[Pg 81]

In 1794 Lamarck divided the whole animal kingdom into vertebrate and invertebrate animals, and founded successively the groups of Crustacea, Arachnida, Annelida, and Radiata. Between 1816 and 1822 he published his celebrated 'Histoire naturelle des Animaux sans VertŔbres.'

His most famous work is the 'Philosophie zoologique,' 1809.

Assuming the spontaneous origin of life, he propounded the doctrine that all animals and plants have arisen from low forms through incessant modifications and changes. In this respect he was in absolute opposition to Cuvier, who upheld the immutability of species, and did his best by absolute silence to suppress the spread of the new doctrine.

Lamarck has explained his views of transformism chiefly in the seventh chapter of the first volume of his 'Philosophie zoologique.'

Organisms strive to accommodate or adapt themselves to new circumstances, or to satisfy new requirements—e.g., climate, mode of[Pg 82] procuring food, escape from enemies. The continued function of parts of an organism changes the old and produces new organs. The acquirements are inherited by the offspring, and thus are produced the more complicated from simpler organisms. Continued disuse brings about degeneration and ultimate loss of an organ.

Lamarck consequently sees in the adaptability, or power of adaptation, which he assumes for all living matter the ultimate cause of variation; and, as he was certainly the first to point out that acquired characters are inherited by the progeny, he has given a working explanation of Evolution.

But his doctrine did not spread—partly because he was misunderstood. His theory, that a new want, by making itself felt, exacts from the animal new exertions, perhaps from parts hitherto not used, until the want is satisfied—this way of putting it sounds too teleological to explain the yearned-for change in a mechanical or natural way. Moreover,[Pg 83] many of his examples lacked the exact basis of experiment and observation necessary for their acceptance. Witness that of the neck of the giraffe,—a never-failing source of ridicule to men who cannot see the deeper purpose underlying the well-meant attempt at an explanation, which failed from want of complete knowledge of the intricate circumstances.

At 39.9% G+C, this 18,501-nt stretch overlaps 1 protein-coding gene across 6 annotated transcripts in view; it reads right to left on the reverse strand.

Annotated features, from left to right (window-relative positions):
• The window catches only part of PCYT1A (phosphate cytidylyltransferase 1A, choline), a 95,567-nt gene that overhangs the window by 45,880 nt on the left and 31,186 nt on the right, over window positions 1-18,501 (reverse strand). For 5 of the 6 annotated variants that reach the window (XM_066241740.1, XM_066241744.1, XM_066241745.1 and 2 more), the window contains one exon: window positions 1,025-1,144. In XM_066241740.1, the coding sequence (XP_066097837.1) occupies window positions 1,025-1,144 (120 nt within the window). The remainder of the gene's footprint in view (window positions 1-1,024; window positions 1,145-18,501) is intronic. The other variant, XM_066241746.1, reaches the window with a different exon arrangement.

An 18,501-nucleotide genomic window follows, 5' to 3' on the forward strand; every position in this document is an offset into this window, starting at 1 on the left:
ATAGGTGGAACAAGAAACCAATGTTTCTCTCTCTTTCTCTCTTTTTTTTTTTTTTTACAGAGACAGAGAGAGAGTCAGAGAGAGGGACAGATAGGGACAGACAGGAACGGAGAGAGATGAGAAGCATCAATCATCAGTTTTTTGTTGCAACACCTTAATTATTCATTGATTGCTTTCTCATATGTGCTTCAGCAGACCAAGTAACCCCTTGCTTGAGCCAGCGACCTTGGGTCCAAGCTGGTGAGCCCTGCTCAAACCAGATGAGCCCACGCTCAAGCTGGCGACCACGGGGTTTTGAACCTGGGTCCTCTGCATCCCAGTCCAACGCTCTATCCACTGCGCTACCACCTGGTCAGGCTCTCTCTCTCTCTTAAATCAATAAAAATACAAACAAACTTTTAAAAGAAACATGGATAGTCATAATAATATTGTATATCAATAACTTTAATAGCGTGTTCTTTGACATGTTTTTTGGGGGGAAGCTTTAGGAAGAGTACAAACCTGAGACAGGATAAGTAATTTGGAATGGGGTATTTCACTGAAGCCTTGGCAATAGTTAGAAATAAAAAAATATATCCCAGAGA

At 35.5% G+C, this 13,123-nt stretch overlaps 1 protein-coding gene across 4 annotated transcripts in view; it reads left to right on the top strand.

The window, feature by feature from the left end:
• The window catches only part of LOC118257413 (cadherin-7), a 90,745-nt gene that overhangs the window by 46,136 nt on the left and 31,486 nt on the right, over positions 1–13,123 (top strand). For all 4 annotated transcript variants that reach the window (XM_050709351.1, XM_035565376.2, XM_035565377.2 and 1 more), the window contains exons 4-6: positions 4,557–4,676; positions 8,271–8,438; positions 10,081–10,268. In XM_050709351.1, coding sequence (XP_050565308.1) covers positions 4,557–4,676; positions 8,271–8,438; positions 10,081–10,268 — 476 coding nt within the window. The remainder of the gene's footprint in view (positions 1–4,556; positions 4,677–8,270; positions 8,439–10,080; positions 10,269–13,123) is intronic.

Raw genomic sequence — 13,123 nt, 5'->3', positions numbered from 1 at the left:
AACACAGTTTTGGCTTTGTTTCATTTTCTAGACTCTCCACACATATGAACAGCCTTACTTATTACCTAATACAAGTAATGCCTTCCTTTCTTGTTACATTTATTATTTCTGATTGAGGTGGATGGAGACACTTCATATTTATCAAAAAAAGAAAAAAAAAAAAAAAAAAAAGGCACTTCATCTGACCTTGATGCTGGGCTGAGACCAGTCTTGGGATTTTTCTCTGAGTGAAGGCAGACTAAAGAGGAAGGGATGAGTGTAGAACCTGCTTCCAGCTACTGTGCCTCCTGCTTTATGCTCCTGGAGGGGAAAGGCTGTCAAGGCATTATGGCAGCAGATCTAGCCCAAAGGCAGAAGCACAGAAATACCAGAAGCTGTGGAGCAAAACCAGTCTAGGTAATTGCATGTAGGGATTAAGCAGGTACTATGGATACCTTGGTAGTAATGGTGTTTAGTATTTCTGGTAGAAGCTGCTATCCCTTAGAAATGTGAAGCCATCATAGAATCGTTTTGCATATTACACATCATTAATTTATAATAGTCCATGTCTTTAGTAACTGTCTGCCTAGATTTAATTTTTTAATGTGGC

However, the theory of transformism was, so to speak, in the air; and various authors have written on the subject, filling the gap between Lamarck and Darwin, especially Goethe, Treviranus, Leopold von Buch, and Herbert Spencer. But it is Darwin's immortal merit to have opened our eyes by his theory of natural selection, which is, at least, the first attempt to explain some of the causes and incidents of organic Evolution in a natural mechanical way. Moreover, he was the first clearly to express the fundamental principles of the theory of descent, to elaborate what had been at best a general sketch of an ill-defined problem, and to enter[Pg 84] into detail, supported by a host of painstaking observations, the making of which had taken him half a lifetime. Darwin, without going further than cursorily into the causes of variation, argued as follows: We know that variations do occur in every kind of living creatures. Some of these variations lead to something, while others do not. An enormously greater number of animals and plants are born than reach maturity and can in their turn continue the race. What is the regulating factor? His answer is, The struggle for existence—in other words, the weeding out of the less fit, or rather of the owners of those variations which are not so well adapted to their surroundings.

For 'adapted' we had better read 'adaptable,' because a variation which does not answer, which cannot be made use of, or, still more notably, is a hindrance or disadvantage, does not become an adapted feature. There is often a confusion between adaptation as an accomplished fact, a feature,[Pg 85] or resultant condition, and adaptation as the mode of fitting the organism to, or making the best of, the prevailing surroundings or circumstances.